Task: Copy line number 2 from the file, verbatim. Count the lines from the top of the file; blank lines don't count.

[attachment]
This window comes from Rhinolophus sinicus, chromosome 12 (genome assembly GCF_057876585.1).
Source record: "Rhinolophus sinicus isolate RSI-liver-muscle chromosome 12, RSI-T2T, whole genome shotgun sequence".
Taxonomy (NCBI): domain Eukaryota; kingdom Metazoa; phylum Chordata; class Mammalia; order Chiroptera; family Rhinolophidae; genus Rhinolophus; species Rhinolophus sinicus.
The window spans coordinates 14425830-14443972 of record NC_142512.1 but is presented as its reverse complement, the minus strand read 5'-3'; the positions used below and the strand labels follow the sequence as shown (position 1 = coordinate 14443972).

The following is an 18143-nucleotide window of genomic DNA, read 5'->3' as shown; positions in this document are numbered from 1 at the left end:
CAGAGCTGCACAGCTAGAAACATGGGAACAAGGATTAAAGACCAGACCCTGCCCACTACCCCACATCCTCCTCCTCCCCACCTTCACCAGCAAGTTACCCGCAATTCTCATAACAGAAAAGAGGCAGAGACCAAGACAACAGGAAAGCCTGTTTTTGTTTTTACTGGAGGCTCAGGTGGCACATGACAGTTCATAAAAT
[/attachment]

Source record: "Rhinolophus sinicus isolate RSI-liver-muscle chromosome 12, RSI-T2T, whole genome shotgun sequence".